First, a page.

Students learn the ins and outs of packaging
Retail giants like Target wouldn’t be the bargain shopper’s paradise they are today without massive warehouses to package and organize their merchandise. Virginia Tech, home to one of the few undergraduate programs in packaging science, prepares students for careers in packaging, the third largest industry in the world.
Each summer, a select group of student interns enhance their classroom education with experiential learning, seeing firsthand how important packaging is to everyday life and how the university’s Center for Packaging and Unit Load Design makes packaging systems as safe and efficient as possible.
Sophomore Zachary Shiner of Exton, Pa.; sophomore Jason Hoepker of Haymarket, Va.; and senior Rosemary Masser of Frederick, Md. — all students in the packaging science option under the wood science and forest products major in the College of Natural Resources and Environment — comprised the inaugural group of interns in 2012. “It was really exciting to see their transformation over the summer,” said Assistant Professor Laszlo Horvath, director of the center, which is based in the Department of Sustainable Biomaterials.
The internship includes a combination of course learning, lab testing, field trips, and other tasks.
Last year’s students began their summer with a two-day crash course in pallet and unit load design from Professor Emeritus Marshall White, the center’s founder. They also toured Target’s 1.5-million-square-foot warehouse in Stuarts Draft, Va., one of the largest buildings in the state, where they learned about the company’s racking systems, package tracking process, and overall operating procedures.
For much of the summer, the interns tested mold on pallets for a manufacturer in Wisconsin, ranking the pallets according mold levels and measuring their moisture content.
“The pallets get shipped in trailers, and if someone is driving across the country, it can be a long time before anyone opens that trailer,” Shiner said. A company can lose time and money if pallets become moldy during their journey.
“If you have mold on a pallet, it can easily spread to the product,” Hoepker said. The interns found that trailers with good ventilation systems effectively prevent mold growth on pallets.
The interns traveled to Richmond, Va., for the East Coast Sawmill and Logging Equipment Exposition, America’s leading trade show for the forestry industry, where they staffed a booth representing the center and the sustainable biomaterials department and answered curious attendees’ questions about packaging science. They also learned how a tree becomes a pallet as well as how pallets are built and recycled.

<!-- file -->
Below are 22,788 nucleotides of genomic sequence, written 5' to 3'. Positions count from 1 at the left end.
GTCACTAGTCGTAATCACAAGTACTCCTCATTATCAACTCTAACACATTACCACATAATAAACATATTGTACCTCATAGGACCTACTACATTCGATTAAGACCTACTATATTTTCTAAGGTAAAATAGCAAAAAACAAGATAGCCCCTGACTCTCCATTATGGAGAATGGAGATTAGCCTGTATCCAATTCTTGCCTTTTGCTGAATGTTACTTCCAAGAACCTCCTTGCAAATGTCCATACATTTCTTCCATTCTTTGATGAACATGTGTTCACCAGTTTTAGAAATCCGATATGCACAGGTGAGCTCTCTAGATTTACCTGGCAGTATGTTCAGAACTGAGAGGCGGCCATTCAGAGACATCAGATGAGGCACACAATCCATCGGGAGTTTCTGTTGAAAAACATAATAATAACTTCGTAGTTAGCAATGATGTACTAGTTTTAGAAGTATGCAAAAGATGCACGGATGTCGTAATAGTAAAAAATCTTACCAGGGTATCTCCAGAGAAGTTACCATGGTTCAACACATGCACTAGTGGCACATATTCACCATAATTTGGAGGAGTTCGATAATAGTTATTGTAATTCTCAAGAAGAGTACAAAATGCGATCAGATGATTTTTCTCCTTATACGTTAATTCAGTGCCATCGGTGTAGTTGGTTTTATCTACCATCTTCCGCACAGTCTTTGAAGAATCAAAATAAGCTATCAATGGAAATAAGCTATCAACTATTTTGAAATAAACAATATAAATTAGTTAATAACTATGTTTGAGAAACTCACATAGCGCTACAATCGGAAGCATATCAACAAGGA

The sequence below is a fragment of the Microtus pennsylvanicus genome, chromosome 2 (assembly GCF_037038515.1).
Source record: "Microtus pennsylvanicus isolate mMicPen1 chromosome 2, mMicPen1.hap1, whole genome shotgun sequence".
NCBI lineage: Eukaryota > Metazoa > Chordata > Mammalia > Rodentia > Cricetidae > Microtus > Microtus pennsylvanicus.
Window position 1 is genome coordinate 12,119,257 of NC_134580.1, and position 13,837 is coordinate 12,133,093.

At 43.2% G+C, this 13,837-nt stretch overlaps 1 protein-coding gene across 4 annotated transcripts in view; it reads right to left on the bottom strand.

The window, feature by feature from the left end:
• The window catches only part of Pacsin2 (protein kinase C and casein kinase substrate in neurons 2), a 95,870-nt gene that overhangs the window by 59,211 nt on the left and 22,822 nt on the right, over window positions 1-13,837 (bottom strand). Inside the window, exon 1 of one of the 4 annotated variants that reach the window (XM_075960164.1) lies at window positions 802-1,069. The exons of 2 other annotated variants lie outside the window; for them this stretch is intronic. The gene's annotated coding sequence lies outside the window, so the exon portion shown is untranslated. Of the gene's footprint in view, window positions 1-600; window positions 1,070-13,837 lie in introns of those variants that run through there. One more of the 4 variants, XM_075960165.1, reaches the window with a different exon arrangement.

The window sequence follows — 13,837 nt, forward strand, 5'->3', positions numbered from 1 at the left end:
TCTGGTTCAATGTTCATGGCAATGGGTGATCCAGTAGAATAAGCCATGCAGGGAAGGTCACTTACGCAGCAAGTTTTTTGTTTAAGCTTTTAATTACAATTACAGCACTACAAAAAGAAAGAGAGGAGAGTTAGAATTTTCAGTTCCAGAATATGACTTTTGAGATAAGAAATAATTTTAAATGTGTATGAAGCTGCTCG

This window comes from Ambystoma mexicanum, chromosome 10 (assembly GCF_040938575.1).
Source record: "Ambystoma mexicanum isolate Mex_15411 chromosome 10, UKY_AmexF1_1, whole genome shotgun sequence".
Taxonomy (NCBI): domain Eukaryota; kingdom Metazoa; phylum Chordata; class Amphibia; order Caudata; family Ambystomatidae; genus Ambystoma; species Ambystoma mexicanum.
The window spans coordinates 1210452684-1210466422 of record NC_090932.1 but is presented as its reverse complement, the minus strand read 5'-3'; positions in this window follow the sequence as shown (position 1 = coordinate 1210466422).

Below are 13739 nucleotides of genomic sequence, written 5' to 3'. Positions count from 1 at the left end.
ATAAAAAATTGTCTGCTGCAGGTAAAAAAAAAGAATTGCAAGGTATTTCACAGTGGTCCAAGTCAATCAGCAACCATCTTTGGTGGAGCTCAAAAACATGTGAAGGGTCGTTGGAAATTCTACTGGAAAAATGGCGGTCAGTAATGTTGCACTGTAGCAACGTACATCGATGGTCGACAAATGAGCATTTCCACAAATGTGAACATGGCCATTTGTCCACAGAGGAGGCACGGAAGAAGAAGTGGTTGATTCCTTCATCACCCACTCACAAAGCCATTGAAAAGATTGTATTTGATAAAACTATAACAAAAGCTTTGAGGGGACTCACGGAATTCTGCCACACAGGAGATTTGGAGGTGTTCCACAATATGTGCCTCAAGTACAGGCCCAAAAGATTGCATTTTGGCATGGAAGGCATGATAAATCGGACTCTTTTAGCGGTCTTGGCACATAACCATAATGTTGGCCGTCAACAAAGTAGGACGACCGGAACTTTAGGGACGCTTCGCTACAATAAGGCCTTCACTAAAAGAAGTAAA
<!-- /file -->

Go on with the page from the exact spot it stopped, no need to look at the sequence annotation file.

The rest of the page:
In addition to conducting testing and taking field trips, the students revamped the center’s lab at the Thomas M. Brooks Forest Products Center. Using the principles of lean manufacturing, which target waste in an organization, they transformed the lab from a disorganized mess to a neat freak’s heaven.
“When we first got there, some of the rooms were completely filled with boxes and you could barely open the door,” Hoepker said. The team removed broken and unnecessary items from the lab and organized tools and equipment, installed new shelf systems, painted machines, and created task boards.
The students’ experience not only augmented their academic coursework, it also set them on a path to valuable internships and jobs. Masser secured a job with Manhattan Associates six months before graduating in May. Shiner used his experience to secure an internship this summer with Packaging Corporations of America.
The internship program, which targets younger students to become leaders in the design of sustainable packaging systems, is being further expanded this summer to include five students majoring in wood science and forest products:
- Junior Cyrus Adibpour of Fairfax, Va.;
- Junior Page Clayton of Exmore, Va.;
- Junior Michael Fortunato of Cockeysville, Md.;
- Sophomore Richard Good of Dinwiddie, Va.; and
- First-year student Megan Stallings of Blacksburg, Va.
They will continue their training in the fall as part of the new Sustainable Packaging Designer Trainee program by participating in a two-semester course sequence — Sustainable Packaging Design and Innovation I and II — and working part-time in the center on contract projects and research during the academic year.
Few people realize the importance of the packaging industry — virtually every product produced in the world will be packaged somewhere along the supply chain. “The world is so global now,” Masser said. “We buy a lot of products far away from home, and those products need to travel to where we are.”